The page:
Why do we still glorify programming like it’s an field of work that’s more like art than work? With superstars and ninjas. Yes there some people who have a lot of freedom at their companies and who have a tremendous amount of fun at work. But let’s face it the majority of people don’t when they do coding. For them it’s job not a passion and there is nothing wrong with that.
So what got me started with this topic? Scrolling through my twitter timeline I came across this tweet:
While it talks about how to frame coding in a way that it’s not putting people off. It somehow implies that coding is something passionated. It’s fun. It’s a journey. It sounds cool, it sounds like it’s art or something where are super creative all day. But reality is different. Looking at the vast majority of programmers they are simply translating domain knowledge to something a very stupid robot understands. (I know it’s a quote but I couldn’t find the source anymore). It’s not like your are an artist that does super creative stuff all day. Your day to day tasked will be to transform specifications (Word documents, JIRA Tickets, UI mock ups, or even less formal things) into code, glueing this knowledge into a software architecture you might or might not be able to influence, depending on your environment.
There are certain jobs in programming that allow you to be creative, invent new things on regular bases and do cool research but theses jobs are rare. I’m very fortunate to work at such a place and even get paid by customers for it. There are others who do amazing things with code. Just look at Sam Aaron who is making music through code with Sonic Pi. Some people will use code to do creative things but that’s no different from other professions. Would you say lumberjacks have a job where you can express all your creativity because there some that cave art with a chainsaw? Most probably not.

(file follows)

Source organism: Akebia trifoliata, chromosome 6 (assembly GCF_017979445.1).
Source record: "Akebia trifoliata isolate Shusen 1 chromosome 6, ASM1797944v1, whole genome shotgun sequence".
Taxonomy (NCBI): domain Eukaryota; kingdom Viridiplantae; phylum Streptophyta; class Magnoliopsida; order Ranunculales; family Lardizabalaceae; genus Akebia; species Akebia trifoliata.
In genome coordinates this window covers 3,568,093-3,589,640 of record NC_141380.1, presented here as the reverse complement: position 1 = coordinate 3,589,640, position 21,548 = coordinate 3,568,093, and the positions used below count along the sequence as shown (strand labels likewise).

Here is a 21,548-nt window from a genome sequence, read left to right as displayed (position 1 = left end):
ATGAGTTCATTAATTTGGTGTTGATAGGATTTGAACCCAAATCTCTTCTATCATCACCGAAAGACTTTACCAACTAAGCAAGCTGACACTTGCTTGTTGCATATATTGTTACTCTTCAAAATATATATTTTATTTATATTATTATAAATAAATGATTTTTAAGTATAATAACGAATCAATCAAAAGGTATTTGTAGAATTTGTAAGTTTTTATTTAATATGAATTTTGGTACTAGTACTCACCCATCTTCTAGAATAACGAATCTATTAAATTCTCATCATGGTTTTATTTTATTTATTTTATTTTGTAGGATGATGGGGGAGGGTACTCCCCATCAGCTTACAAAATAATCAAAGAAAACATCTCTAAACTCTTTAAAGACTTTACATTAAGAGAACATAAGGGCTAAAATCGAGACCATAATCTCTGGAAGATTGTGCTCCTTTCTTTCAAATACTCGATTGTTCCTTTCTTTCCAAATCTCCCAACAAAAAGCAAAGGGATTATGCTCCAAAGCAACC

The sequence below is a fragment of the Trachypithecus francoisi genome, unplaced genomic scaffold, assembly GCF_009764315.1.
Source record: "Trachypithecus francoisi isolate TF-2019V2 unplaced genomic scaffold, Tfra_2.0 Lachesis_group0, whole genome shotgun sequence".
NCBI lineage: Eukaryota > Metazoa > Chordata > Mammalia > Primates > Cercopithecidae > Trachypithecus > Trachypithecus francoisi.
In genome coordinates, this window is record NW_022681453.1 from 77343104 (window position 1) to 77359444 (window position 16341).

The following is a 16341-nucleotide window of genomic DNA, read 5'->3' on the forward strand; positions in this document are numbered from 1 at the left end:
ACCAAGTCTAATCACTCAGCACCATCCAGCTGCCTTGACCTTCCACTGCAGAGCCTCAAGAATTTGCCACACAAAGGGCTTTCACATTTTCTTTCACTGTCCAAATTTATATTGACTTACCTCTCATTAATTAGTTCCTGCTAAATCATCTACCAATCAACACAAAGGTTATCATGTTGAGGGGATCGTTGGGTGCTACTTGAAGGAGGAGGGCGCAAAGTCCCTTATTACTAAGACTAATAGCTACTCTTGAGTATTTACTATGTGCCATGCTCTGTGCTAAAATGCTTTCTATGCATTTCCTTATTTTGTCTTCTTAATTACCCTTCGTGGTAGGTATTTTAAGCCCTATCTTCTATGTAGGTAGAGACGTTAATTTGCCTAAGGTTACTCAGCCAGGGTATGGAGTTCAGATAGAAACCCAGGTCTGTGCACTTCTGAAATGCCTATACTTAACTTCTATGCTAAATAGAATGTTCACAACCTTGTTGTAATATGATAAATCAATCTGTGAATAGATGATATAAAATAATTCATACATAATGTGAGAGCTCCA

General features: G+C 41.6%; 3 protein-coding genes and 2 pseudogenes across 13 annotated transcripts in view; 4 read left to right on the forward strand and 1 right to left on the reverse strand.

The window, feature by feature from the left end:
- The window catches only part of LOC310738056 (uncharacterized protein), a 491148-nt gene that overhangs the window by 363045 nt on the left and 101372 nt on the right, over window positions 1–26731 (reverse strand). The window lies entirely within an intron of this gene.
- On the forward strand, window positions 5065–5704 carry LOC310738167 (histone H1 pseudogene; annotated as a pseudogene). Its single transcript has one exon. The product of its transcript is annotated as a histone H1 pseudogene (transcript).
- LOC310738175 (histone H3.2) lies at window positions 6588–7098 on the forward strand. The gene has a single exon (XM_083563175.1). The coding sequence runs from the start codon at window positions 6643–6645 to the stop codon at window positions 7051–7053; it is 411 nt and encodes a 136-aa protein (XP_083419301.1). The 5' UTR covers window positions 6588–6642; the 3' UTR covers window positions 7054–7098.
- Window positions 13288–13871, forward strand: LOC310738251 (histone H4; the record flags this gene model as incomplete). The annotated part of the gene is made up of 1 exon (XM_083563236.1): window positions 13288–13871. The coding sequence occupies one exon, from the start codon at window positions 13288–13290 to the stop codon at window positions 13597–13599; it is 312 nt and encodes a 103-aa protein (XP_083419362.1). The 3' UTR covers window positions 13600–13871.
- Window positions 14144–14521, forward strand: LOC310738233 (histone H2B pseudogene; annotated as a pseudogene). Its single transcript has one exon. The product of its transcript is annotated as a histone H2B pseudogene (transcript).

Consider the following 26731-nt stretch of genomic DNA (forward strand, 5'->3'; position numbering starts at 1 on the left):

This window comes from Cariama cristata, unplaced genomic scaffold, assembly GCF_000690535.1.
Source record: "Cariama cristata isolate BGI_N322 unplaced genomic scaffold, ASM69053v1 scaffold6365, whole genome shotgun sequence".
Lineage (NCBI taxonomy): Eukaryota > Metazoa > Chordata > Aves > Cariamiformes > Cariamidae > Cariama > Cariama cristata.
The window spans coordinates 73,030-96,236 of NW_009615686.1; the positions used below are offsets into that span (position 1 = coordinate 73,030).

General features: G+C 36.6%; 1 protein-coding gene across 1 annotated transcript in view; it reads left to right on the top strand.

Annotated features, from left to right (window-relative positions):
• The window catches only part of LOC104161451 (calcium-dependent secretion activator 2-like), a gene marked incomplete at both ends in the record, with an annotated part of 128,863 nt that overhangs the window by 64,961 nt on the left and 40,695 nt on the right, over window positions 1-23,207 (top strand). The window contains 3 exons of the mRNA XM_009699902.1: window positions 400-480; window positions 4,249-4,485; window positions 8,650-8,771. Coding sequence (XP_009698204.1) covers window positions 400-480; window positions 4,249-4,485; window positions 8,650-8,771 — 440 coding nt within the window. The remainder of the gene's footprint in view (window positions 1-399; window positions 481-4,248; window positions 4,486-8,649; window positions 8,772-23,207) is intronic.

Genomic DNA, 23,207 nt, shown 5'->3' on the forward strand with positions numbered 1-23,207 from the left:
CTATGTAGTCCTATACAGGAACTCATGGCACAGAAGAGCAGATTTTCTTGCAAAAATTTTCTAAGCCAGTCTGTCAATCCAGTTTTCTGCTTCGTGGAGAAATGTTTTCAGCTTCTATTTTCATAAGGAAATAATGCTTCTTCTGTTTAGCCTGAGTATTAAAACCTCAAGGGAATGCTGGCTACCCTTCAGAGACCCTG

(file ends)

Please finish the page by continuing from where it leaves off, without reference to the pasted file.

Don’t get put off by all of the people praising coding as something you have be passionated about. It’s ok to see it as a job. You don’t need to spent every free minute coding, reading computer science papers, learn your tenth programming language or even invent your own. Just make it your job and do other things in your spare time. If you are passionated about it that might be a plus because you enjoy spending time with it, but it can also develop into a nightmare when you are not be able to live it up to the things you might want to do.
Will coding/programming be a profitable job in the future? I don’t know. There are some hints that it might not. In my day job I’m working on automating some of the things that a typical coder does, for various reasons but that’s another story.